AUSTIN (KXAN) — Early voting starts Monday and while deciding who will be the state’s next senator and representatives, Austinites will also vote on the future of our city.
That includes seven propositions focusing on various issues totaling $925 million.
- Proposition A: $250 million for affordable housing
- Proposition B: $128 million for libraries, museums and cultural centers
- Proposition C: $149 million for parks and recreation
- Proposition D: $184 million for flood mitigation, open space, and water quality protection
- Proposition E: $16 million for health and human services
- Proposition F: $38 million for public safety
- Proposition G: $160 million for transportation infrastructure.
Proposition G’s $160 million aims at tackling transportation issues across the city — with the biggest chunk of it going to street reconstruction — $66.5 million.
“At some point they do require major reinvestment,” said Richard Mendoza, director for the city of Austin’s public works department. “They do you get beyond the regular maintenance and preservation and when you do have to go in there and either reconstruct or rehabilitate that to bring it back to new condition.”
An additional $20 million would go to improve sidewalks. “These are going to be your sidewalks that are around have a pedestrian usage,” said Mendoza.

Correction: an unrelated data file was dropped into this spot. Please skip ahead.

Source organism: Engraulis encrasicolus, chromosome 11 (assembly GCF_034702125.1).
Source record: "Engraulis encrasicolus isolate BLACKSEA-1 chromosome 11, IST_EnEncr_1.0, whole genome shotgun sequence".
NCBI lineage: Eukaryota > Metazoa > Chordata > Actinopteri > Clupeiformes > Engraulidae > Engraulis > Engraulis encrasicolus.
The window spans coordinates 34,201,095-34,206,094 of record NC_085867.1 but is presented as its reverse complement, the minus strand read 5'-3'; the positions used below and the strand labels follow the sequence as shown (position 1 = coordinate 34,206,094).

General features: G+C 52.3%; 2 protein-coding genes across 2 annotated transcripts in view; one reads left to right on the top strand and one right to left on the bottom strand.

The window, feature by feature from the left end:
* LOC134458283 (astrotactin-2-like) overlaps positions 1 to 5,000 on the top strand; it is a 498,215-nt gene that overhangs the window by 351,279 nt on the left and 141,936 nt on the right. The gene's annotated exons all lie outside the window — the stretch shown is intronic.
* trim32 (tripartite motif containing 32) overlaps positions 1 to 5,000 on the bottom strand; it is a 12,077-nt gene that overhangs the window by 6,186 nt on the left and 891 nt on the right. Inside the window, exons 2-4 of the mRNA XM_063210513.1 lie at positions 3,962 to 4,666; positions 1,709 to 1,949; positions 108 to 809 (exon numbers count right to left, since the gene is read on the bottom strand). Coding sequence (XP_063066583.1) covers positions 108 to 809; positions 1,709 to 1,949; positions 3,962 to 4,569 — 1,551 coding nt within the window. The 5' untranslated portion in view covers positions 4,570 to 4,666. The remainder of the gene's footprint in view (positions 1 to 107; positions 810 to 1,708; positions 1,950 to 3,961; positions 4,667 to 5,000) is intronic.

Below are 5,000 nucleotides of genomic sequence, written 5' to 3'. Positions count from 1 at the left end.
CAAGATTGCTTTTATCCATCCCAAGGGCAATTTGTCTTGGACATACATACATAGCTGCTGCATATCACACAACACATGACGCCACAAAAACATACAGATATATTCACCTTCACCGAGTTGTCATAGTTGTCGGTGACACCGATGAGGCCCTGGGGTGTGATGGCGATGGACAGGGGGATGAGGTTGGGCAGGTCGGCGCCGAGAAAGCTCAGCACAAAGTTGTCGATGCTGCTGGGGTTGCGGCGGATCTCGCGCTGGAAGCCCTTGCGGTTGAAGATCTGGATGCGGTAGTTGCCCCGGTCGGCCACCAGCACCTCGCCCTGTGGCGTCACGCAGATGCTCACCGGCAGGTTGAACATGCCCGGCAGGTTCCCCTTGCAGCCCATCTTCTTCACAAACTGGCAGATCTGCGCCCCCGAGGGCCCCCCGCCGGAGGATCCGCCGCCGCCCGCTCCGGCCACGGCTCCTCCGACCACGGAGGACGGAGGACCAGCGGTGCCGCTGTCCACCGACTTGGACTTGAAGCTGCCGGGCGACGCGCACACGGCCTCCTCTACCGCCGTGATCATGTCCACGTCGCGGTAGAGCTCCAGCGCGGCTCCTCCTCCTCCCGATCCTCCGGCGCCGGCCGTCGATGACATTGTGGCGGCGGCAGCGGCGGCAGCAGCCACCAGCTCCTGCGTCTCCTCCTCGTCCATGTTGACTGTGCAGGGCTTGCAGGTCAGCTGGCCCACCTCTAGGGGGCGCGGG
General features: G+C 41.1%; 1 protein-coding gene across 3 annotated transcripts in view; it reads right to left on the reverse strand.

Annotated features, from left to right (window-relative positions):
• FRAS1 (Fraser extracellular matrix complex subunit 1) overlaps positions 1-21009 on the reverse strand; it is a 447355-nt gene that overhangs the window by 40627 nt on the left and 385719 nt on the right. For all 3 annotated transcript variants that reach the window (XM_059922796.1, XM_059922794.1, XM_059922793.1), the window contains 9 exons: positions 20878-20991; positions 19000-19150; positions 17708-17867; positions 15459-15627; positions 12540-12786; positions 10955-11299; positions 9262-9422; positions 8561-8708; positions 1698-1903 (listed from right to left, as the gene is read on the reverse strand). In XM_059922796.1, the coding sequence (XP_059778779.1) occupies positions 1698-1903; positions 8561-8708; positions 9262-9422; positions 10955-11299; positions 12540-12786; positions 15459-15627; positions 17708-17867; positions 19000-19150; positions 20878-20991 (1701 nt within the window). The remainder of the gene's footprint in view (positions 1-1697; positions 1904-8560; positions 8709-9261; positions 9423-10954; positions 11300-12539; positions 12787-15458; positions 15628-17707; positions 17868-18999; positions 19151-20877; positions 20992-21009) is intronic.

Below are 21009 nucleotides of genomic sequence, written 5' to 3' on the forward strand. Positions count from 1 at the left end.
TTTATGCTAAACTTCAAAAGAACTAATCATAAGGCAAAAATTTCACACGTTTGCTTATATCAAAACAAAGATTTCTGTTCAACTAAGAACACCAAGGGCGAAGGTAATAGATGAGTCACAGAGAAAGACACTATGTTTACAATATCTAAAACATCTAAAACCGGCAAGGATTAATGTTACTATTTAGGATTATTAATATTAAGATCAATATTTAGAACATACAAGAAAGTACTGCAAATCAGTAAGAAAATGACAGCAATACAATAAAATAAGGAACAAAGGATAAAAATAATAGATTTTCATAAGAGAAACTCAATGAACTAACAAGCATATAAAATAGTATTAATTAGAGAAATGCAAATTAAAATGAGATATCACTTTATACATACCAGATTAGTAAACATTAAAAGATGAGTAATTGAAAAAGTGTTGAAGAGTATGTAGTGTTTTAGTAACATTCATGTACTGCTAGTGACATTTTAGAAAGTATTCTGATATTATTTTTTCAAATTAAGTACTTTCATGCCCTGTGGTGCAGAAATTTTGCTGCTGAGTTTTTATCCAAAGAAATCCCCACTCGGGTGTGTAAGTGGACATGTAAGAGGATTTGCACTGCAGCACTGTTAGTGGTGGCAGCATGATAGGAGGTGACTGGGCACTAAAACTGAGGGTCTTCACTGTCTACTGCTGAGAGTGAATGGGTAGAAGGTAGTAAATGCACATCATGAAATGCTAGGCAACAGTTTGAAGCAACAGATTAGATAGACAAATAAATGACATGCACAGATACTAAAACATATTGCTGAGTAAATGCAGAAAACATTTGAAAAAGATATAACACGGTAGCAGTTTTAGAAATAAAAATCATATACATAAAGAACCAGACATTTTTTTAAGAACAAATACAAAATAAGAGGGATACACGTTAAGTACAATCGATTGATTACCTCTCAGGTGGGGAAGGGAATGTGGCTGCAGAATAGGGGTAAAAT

The sidewalks would be around schools, parks, shopping centers and the downtown area; including several in east Austin.
“It’s always nice to have a safe route to get to where you’re going,” said Sandra Campbell, an east Austin native.
If approved, improved sidewalks would also meet ADA standards. Another piece of the pie, $50 million, would pay to replace the two-lane Redbud Trail/Emmet Shelton Bridge over Lady Bird Lake that 16,000 commutes use daily.
$15 million would go to the city’s department of transportation’s “vision zero” program — aimed at reducing the number of people who die in traffic crashes to zero by allocating the money toward intersection and pedestrian safety improvements.
Another $4.5 million would go to upgrade and install new signals and technology.
$3 million would enhance and expand urban trails. The last $1 million would go to fund the Neighborhood Partnering Program — which allows residents to partner with the city on projects with the purpose of improving quality of life.
“Austin is such a great place to live everybody wants live here,” said Mendoza. The city has not yet identified which streets would be a part of the street reconstruction. Last time voters approved money for transportation improvements was in 2016.